Access

You are not currently logged in.

Access your personal account or get JSTOR access through your library or other institution:

login

Log in to your personal account or through your institution.

If You Use a Screen Reader

This content is available through Read Online (Free) program, which relies on page scans. Since scans are not currently available to screen readers, please contact JSTOR User Support for access. We'll provide a PDF copy for your screen reader.

A-Life and the Uncanny in "Final Fantasy: The Spirits Within"

Livia Monnet
Science Fiction Studies
Vol. 31, No. 1 (Mar., 2004), pp. 97-121
Published by: SF-TH Inc
Stable URL: http://www.jstor.org/stable/4241231
Page Count: 25
  • Read Online (Free)
  • Subscribe ($19.50)
  • Cite this Item
Since scans are not currently available to screen readers, please contact JSTOR User Support for access. We'll provide a PDF copy for your screen reader.
A-Life and the Uncanny in "Final Fantasy: The Spirits Within"
Preview not available

Abstract

Sakaguchi Hironobu's "Final Fantasy: The Spirits Within" (2001) was the first entirely computer-generated film to produce a nearly perfect, cinematic photorealism. This article argues that the significance of this film lies less in the technological achievement of its computer graphics than in the questions it raises about the conceptualization and representation of life in analog and digital media, as well as in popular genres such as science fiction. I argue that a contingent, historically specific notion of life (and death) as artificial life, or a-life, provides continuity and cross-fertilization between analog and digital moving-image media on the one hand and information-based life sciences on the other. Articulated in varying forms ranging from cinema's animism, or ersatz of life, to the life effect of computer-generated Artificial Life ecologies, this notion of a-life is uncanny because it is predicated on life excess, as well as on the constant reenactment of an absence. While this absence has as a rule been the result of the abduction of women's (or of marginalized, disenfranchised groups') agency and cultural contributions, Final Fantasy also alerts us to this violent erasure's history of suppression in the cinema, animation, and software culture, as well as in science fiction, philosophy, and psychoanalysis. The conclusion of the essay argues that, in spite of all these traditions' repeated attempts to eradicate the haunting memory of the missing woman, it is her stubborn return as life effect that produces a persistently unheimlich sensation, and an unheimlich aesthetics in much contemporary science fiction, as well as in other genres in our global network culture.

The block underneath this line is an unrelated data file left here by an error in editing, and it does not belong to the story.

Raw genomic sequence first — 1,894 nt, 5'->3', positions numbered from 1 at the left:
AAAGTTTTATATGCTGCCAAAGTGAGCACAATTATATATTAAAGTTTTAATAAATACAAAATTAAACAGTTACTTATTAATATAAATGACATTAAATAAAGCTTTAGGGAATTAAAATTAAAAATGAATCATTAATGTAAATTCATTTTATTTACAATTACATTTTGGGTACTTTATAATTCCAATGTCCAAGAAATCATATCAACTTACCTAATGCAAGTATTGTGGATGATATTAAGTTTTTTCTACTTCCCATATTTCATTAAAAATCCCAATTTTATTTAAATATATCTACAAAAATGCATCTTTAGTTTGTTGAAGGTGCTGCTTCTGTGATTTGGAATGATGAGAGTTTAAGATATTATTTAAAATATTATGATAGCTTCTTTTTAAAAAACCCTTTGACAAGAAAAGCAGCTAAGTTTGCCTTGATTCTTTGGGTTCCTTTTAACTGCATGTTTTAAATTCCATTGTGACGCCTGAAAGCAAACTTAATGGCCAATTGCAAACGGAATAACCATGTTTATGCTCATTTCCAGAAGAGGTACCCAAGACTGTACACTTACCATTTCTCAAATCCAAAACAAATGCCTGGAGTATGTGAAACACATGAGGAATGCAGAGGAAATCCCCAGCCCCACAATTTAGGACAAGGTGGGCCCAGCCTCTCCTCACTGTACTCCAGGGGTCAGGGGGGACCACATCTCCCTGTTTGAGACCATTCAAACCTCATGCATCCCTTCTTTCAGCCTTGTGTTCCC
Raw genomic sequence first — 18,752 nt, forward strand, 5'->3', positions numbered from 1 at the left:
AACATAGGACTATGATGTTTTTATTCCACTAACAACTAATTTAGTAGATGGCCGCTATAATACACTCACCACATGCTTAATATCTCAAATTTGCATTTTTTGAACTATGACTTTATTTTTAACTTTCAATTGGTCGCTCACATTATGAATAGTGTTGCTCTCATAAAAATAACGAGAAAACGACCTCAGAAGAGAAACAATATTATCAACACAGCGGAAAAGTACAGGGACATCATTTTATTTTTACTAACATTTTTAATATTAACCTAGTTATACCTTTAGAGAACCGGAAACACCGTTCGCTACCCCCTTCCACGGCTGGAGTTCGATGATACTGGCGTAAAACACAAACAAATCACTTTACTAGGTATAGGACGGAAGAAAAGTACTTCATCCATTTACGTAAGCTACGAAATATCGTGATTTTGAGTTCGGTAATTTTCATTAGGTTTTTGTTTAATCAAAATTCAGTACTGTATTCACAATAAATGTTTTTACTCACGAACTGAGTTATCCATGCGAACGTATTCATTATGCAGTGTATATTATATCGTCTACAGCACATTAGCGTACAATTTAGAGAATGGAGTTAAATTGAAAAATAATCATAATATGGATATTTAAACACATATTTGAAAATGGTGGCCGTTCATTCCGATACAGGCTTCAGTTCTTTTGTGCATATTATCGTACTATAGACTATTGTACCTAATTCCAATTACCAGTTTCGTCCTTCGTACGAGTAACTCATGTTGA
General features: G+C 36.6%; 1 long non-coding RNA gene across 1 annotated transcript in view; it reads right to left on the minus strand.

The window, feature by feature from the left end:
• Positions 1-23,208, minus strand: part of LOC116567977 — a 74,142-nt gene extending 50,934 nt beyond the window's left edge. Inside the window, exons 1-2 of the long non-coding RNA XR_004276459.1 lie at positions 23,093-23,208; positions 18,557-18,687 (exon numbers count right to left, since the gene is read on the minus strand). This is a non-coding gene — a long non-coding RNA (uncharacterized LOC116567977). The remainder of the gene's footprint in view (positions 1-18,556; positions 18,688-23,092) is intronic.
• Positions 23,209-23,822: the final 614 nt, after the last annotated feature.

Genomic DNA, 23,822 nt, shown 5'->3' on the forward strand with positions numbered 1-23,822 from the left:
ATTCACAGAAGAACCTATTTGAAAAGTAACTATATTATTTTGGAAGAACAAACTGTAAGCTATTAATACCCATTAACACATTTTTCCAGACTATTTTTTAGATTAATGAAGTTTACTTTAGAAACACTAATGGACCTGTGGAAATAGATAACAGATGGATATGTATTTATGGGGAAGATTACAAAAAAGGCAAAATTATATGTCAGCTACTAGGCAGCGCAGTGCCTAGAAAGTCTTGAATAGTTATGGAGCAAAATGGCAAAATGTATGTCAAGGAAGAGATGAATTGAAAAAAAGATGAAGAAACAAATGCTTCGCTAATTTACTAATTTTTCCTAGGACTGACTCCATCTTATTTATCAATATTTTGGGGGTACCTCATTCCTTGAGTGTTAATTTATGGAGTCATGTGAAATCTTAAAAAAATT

Page Thumbnails

  • Thumbnail: Page 
97
    97
  • Thumbnail: Page 
98
    98
  • Thumbnail: Page 
99
    99
  • Thumbnail: Page 
100
    100
  • Thumbnail: Page 
101
    101
  • Thumbnail: Page 
102
    102
  • Thumbnail: Page 
103
    103
  • Thumbnail: Page 
104
    104
  • Thumbnail: Page 
105
    105
  • Thumbnail: Page 
106
    106
  • Thumbnail: Page 
107
    107
  • Thumbnail: Page 
108
    108
  • Thumbnail: Page 
109
    109
  • Thumbnail: Page 
110
    110
  • Thumbnail: Page 
111
    111
  • Thumbnail: Page 
112
    112
  • Thumbnail: Page 
113
    113
  • Thumbnail: Page 
114
    114
  • Thumbnail: Page 
115
    115
  • Thumbnail: Page 
116
    116
  • Thumbnail: Page 
117
    117
  • Thumbnail: Page 
118
    118
  • Thumbnail: Page 
119
    119
  • Thumbnail: Page 
120
    120
  • Thumbnail: Page 
121
    121